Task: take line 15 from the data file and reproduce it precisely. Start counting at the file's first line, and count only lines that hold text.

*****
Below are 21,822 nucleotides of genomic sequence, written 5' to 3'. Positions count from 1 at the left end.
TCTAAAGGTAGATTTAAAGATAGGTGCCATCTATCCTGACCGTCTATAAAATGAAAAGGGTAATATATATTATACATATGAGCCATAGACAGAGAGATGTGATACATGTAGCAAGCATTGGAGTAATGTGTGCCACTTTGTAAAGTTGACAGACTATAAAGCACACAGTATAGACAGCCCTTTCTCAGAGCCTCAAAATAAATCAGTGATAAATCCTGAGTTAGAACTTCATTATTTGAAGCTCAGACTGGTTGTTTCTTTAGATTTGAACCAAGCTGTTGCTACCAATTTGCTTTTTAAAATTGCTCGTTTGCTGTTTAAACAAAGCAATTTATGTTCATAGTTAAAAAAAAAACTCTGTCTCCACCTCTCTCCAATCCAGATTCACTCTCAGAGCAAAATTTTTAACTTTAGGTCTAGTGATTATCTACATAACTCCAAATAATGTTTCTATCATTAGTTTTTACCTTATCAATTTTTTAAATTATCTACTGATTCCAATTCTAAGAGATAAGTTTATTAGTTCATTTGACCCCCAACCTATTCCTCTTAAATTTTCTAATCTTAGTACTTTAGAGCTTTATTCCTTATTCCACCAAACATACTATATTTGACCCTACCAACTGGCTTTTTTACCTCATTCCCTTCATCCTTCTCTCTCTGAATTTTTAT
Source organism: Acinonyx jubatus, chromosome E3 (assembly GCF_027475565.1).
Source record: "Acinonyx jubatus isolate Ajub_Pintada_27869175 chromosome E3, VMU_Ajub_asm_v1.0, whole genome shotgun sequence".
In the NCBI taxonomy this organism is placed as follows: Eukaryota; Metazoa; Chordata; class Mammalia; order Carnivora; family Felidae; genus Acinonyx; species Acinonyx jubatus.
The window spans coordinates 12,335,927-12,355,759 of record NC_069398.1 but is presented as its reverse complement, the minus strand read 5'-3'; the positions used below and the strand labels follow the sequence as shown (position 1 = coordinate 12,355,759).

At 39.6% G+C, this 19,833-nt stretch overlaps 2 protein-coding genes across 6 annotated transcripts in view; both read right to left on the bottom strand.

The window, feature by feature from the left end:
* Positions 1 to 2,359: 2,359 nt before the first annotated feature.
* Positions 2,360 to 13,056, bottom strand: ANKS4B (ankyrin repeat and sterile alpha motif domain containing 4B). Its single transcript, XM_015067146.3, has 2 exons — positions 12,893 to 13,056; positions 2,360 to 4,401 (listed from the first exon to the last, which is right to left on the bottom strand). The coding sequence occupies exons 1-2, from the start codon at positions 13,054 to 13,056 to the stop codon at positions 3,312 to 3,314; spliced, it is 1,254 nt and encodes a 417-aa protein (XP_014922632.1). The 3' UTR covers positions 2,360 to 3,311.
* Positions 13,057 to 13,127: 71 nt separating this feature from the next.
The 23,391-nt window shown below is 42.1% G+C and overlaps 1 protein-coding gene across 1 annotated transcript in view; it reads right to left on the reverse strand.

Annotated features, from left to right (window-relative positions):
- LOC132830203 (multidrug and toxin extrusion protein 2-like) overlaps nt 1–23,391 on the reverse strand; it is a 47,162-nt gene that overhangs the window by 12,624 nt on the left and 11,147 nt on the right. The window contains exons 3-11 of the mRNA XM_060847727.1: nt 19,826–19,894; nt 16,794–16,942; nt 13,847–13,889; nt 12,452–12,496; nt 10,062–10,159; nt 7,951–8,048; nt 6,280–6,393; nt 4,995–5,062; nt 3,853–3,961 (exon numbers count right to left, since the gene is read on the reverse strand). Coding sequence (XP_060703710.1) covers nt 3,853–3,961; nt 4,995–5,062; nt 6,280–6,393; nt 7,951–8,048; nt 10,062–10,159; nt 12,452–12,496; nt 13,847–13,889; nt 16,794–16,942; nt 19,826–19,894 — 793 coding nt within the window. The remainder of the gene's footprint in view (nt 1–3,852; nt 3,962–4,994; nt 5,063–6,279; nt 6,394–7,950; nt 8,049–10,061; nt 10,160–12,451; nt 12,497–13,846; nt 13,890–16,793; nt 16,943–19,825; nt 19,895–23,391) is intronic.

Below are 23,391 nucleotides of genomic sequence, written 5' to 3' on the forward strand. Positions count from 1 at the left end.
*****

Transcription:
Below are 23,391 nucleotides of genomic sequence, written 5' to 3' on the forward strand. Positions count from 1 at the left end.